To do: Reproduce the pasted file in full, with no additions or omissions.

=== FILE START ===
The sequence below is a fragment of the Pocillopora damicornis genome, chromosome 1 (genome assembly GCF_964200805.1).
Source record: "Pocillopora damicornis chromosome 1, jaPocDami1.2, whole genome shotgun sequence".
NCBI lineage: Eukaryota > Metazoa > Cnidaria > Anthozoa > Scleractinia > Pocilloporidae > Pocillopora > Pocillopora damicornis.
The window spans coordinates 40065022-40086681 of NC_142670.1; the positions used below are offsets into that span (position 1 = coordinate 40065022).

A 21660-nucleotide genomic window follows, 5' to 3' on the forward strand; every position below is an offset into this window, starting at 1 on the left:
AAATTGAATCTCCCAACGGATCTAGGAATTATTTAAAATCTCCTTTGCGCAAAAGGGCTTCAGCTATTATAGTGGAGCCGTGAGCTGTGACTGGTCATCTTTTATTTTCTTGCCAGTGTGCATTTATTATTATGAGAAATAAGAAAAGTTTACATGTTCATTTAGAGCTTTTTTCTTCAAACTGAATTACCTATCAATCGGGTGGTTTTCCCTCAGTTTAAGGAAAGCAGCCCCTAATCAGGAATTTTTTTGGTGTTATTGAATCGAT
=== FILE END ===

The sequence below is a fragment of the Pocillopora damicornis genome, chromosome 1 (genome assembly GCF_964200805.1).
Source record: "Pocillopora damicornis chromosome 1, jaPocDami1.2, whole genome shotgun sequence".
NCBI lineage: Eukaryota > Metazoa > Cnidaria > Anthozoa > Scleractinia > Pocilloporidae > Pocillopora > Pocillopora damicornis.
The window spans coordinates 40065022-40086681 of NC_142670.1; the positions used below are offsets into that span (position 1 = coordinate 40065022).

A 21660-nucleotide genomic window follows, 5' to 3' on the forward strand; every position below is an offset into this window, starting at 1 on the left:
AAATTGAATCTCCCAACGGATCTAGGAATTATTTAAAATCTCCTTTGCGCAAAAGGGCTTCAGCTATTATAGTGGAGCCGTGAGCTGTGACTGGTCATCTTTTATTTTCTTGCCAGTGTGCATTTATTATTATGAGAAATAAGAAAAGTTTACATGTTCATTTAGAGCTTTTTTCTTCAAACTGAATTACCTATCAATCGGGTGGTTTTCCCTCAGTTTAAGGAAAGCAGCCCCTAATCAGGAATTTTTTTGGTGTTATTGAATCGAT